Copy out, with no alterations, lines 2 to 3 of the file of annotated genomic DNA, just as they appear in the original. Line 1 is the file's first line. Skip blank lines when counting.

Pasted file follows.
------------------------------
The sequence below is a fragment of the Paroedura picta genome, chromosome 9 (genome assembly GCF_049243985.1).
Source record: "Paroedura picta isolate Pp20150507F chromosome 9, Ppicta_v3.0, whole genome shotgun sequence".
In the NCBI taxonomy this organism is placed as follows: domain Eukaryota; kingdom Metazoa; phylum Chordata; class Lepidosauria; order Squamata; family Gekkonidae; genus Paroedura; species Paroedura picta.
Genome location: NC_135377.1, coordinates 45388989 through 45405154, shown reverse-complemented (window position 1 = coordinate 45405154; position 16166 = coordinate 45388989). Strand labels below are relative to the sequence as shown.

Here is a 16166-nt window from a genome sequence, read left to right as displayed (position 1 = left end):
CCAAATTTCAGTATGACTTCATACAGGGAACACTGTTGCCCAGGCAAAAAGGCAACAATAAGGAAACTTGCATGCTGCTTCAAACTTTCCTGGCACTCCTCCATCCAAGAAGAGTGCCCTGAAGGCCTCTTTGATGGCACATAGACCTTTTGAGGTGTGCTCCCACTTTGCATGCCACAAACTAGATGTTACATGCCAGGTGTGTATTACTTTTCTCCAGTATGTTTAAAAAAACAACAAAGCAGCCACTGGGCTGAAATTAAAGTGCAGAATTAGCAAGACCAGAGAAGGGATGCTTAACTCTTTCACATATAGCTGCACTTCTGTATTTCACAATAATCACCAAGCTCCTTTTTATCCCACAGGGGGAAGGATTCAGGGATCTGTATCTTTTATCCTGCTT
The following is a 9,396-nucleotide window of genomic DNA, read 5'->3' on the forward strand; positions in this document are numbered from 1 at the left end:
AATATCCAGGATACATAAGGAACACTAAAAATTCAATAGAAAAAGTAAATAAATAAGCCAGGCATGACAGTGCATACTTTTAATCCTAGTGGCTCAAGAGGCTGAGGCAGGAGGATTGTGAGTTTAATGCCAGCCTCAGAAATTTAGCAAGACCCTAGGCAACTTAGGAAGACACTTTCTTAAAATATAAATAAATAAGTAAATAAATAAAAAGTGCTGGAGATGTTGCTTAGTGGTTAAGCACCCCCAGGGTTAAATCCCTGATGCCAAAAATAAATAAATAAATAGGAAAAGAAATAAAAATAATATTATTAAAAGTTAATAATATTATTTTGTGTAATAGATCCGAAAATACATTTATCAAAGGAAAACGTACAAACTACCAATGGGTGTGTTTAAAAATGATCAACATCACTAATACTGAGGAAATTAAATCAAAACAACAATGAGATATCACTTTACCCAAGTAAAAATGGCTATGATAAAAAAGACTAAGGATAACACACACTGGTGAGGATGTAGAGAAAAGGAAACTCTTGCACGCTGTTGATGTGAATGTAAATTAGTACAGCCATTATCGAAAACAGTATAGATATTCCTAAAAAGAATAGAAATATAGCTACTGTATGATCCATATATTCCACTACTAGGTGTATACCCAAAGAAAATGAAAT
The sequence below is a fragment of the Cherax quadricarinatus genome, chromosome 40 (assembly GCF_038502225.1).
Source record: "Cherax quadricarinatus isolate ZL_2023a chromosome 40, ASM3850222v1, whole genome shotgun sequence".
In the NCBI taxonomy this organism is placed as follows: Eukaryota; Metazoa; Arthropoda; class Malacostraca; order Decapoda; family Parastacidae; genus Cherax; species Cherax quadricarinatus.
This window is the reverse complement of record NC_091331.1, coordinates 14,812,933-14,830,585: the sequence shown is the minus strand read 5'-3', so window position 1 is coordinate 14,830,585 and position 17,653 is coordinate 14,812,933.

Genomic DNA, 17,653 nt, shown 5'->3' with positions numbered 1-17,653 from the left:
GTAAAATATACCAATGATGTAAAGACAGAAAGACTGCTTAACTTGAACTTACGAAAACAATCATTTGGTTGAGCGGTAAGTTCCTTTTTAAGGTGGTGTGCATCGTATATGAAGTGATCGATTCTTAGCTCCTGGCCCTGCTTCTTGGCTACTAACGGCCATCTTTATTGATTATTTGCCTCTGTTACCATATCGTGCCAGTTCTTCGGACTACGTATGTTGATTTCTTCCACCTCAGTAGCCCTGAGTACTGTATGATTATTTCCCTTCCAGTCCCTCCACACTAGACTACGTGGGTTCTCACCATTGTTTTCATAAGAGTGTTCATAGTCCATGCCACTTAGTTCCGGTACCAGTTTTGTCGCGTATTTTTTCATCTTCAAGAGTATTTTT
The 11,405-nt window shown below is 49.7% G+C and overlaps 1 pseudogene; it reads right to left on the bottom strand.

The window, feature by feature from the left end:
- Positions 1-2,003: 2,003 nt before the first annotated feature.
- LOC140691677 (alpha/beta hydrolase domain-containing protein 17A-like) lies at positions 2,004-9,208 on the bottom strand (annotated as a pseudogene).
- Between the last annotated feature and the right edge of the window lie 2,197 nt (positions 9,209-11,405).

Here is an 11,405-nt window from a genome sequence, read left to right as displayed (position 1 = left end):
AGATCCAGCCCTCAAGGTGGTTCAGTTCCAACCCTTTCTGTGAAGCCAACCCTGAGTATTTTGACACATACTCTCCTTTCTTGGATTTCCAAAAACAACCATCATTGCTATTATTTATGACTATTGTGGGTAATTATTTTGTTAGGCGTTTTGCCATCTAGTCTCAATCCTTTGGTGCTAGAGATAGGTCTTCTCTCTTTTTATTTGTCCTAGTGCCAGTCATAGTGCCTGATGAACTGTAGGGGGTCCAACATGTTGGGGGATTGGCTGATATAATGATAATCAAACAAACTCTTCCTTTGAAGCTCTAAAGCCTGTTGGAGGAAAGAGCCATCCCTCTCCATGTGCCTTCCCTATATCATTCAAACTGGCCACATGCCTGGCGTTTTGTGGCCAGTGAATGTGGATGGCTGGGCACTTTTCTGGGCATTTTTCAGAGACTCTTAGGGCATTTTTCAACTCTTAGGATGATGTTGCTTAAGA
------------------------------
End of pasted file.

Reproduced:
Source record: "Paroedura picta isolate Pp20150507F chromosome 9, Ppicta_v3.0, whole genome shotgun sequence".
In the NCBI taxonomy this organism is placed as follows: domain Eukaryota; kingdom Metazoa; phylum Chordata; class Lepidosauria; order Squamata; family Gekkonidae; genus Paroedura; species Paroedura picta.